Finding Parallels Between The 2014 And 1973 New York Mets
On July 20, 2014, the New York Mets begin play five games under .500, seven games behind the division leaders. They’ve been hot lately, winning nine of their last 12. But still, Mets fans are skeptical about how much of a run they can make. There are several teams still ahead of them, not only for the division title, but also for a Wild Card berth. It’s an uphill climb that’s reminiscent of that of the 1973 New York Mets.
On July 20, 1973, the New York Mets were 9.5 games behind the division leaders — and in dead last place in the NL East. They were 11 games under .500 and had a -32 run differential. Their circumstances were a little different. They were a solid team with a starting rotation filled with names like Tom Seaver, Jerry Koosman and Jon Matlack. Their lineup was ravaged with injuries, which devastated their outfield in particular. Cleon Jones, Don Hahn, Rusty Staub and others all missed time.
The ’73 Mets eventually found a way to piece their lineup back together, and went 42-28 the rest of the way to finish atop a weak NL East. They rode their new-found success all the way to Game 7 of the World Series, where they lost to the mustachioed (and heavily favored) Oakland A’s.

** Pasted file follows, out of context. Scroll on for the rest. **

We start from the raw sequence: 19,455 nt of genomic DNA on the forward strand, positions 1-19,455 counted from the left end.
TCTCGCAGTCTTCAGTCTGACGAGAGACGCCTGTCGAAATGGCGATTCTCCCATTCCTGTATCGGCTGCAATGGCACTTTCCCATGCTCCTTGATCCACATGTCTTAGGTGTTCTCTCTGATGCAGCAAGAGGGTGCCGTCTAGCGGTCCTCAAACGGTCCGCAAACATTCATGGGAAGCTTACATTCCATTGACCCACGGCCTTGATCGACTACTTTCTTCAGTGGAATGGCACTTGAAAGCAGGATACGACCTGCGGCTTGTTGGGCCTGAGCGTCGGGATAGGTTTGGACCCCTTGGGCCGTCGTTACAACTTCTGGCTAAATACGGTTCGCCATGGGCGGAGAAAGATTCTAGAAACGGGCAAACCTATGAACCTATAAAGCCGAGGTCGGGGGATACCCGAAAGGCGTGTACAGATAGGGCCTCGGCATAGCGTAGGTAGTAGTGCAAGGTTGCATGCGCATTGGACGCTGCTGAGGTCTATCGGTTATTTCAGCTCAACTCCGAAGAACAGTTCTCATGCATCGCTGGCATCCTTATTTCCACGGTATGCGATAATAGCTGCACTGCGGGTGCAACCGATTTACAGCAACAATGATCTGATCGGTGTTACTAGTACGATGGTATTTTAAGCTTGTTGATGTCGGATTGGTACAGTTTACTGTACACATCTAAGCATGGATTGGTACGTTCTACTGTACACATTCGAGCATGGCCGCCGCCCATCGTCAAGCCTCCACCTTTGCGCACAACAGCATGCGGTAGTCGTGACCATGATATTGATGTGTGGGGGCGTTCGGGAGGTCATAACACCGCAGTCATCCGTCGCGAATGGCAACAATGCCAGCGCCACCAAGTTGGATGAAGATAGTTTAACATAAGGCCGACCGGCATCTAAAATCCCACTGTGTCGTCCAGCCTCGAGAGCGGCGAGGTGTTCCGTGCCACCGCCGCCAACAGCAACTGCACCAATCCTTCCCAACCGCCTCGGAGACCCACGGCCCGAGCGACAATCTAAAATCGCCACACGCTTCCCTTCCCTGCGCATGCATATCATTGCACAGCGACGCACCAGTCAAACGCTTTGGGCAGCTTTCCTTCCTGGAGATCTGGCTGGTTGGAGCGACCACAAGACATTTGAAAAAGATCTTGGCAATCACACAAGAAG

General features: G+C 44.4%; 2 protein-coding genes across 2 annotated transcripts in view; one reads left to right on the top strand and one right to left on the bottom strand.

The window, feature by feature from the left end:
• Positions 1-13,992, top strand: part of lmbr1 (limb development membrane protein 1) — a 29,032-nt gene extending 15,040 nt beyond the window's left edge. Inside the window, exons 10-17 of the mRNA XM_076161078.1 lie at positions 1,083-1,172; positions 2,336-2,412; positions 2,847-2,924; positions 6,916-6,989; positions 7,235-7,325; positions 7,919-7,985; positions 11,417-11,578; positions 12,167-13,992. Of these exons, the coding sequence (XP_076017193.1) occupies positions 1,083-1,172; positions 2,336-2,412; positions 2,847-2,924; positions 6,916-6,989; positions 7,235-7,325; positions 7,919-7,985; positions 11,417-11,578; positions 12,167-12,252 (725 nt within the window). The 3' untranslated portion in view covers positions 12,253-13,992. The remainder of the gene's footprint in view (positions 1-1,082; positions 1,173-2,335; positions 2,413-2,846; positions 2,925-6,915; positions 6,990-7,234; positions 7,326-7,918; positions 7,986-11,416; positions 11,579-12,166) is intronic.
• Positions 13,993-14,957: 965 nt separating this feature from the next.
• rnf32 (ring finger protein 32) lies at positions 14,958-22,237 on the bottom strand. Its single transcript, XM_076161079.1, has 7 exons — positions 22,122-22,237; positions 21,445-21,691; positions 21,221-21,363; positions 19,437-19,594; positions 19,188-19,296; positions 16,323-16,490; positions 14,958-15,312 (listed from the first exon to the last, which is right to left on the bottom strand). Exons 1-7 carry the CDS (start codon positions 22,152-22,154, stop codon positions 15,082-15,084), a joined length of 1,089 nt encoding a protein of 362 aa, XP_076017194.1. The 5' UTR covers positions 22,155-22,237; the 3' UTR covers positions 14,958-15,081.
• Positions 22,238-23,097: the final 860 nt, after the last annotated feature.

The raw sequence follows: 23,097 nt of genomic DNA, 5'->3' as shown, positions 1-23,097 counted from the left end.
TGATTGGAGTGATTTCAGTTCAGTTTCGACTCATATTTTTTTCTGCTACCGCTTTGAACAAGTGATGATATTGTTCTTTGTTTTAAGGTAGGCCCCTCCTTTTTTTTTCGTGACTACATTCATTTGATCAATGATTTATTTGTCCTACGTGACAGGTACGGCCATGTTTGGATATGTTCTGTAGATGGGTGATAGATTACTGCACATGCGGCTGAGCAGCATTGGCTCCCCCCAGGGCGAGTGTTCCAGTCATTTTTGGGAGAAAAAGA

Thirty-one years later, can the New York Mets do it again? They have a young pitching staff that’s still finding itself. Zack Wheeler and Jacob deGrom are still getting their sea legs, while Dillon Gee and Jonathan Niese are finally putting it all together. Their bullpen is full of young, hard-throwing and sometimes unpredictable firepower. Their lineup has been enigmatic. After a slow start, they all seem to be coming around, but are still prone to an occasional shutout, the likes of which they suffered yesterday to a talented young pitcher, Tyson Ross.
As for their competition, the division-leading Atlanta Braves have a 52-44 record, while the Washington Nationals are in a virtual tie with a 52-43 record. The 1973 Chicago Cubs led their division on this date with a 52-44 record. They only won 25 games the rest of the year.
Making a run for the playoffs is possible. They’ll need help from the Braves and Nationals and other teams. But most of all, the Mets will have to win ballgames. Eighty-two wins may not be enough to get there, as it was in 1973. The Mets need to win 44 games to get to 90, which may be the magic number, unless the teams ahead of them collapse, as they did 31 years ago.